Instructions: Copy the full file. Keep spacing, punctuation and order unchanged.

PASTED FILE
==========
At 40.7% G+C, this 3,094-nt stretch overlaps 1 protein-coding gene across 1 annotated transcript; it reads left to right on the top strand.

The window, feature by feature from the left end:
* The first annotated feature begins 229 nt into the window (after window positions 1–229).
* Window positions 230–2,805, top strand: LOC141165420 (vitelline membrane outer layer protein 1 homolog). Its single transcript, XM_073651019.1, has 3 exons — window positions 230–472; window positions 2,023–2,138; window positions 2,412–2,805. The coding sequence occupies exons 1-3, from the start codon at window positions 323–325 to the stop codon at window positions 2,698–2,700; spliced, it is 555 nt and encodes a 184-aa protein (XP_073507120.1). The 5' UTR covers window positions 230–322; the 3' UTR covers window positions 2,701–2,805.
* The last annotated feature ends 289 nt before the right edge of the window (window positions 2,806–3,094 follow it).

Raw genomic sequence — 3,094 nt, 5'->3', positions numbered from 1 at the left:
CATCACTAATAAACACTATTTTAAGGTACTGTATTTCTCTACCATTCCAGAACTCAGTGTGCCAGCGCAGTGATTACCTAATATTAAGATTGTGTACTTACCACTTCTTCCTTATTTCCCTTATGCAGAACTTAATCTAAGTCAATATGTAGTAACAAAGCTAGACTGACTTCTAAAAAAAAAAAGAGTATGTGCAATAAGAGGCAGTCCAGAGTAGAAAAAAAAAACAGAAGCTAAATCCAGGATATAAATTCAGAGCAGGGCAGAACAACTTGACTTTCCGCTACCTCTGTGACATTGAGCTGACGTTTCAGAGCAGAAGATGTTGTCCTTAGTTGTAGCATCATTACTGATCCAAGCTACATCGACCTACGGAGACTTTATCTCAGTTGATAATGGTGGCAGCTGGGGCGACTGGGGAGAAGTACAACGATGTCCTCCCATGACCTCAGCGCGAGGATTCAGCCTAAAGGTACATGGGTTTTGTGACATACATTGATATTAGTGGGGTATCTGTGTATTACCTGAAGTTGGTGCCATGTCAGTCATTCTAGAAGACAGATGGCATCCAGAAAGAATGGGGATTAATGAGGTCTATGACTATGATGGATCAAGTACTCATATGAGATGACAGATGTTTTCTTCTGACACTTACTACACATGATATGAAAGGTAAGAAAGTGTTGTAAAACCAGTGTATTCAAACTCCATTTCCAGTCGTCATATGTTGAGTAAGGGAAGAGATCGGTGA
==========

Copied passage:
At 40.7% G+C, this 3,094-nt stretch overlaps 1 protein-coding gene across 1 annotated transcript; it reads left to right on the top strand.

The window, feature by feature from the left end:
* The first annotated feature begins 229 nt into the window (after window positions 1–229).
* Window positions 230–2,805, top strand: LOC141165420 (vitelline membrane outer layer protein 1 homolog). Its single transcript, XM_073651019.1, has 3 exons — window positions 230–472; window positions 2,023–2,138; window positions 2,412–2,805. The coding sequence occupies exons 1-3, from the start codon at window positions 323–325 to the stop codon at window positions 2,698–2,700; spliced, it is 555 nt and encodes a 184-aa protein (XP_073507120.1). The 5' UTR covers window positions 230–322; the 3' UTR covers window positions 2,701–2,805.
* The last annotated feature ends 289 nt before the right edge of the window (window positions 2,806–3,094 follow it).

Raw genomic sequence — 3,094 nt, 5'->3', positions numbered from 1 at the left:
CATCACTAATAAACACTATTTTAAGGTACTGTATTTCTCTACCATTCCAGAACTCAGTGTGCCAGCGCAGTGATTACCTAATATTAAGATTGTGTACTTACCACTTCTTCCTTATTTCCCTTATGCAGAACTTAATCTAAGTCAATATGTAGTAACAAAGCTAGACTGACTTCTAAAAAAAAAAAGAGTATGTGCAATAAGAGGCAGTCCAGAGTAGAAAAAAAAAACAGAAGCTAAATCCAGGATATAAATTCAGAGCAGGGCAGAACAACTTGACTTTCCGCTACCTCTGTGACATTGAGCTGACGTTTCAGAGCAGAAGATGTTGTCCTTAGTTGTAGCATCATTACTGATCCAAGCTACATCGACCTACGGAGACTTTATCTCAGTTGATAATGGTGGCAGCTGGGGCGACTGGGGAGAAGTACAACGATGTCCTCCCATGACCTCAGCGCGAGGATTCAGCCTAAAGGTACATGGGTTTTGTGACATACATTGATATTAGTGGGGTATCTGTGTATTACCTGAAGTTGGTGCCATGTCAGTCATTCTAGAAGACAGATGGCATCCAGAAAGAATGGGGATTAATGAGGTCTATGACTATGATGGATCAAGTACTCATATGAGATGACAGATGTTTTCTTCTGACACTTACTACACATGATATGAAAGGTAAGAAAGTGTTGTAAAACCAGTGTATTCAAACTCCATTTCCAGTCGTCATATGTTGAGTAAGGGAAGAGATCGGTGA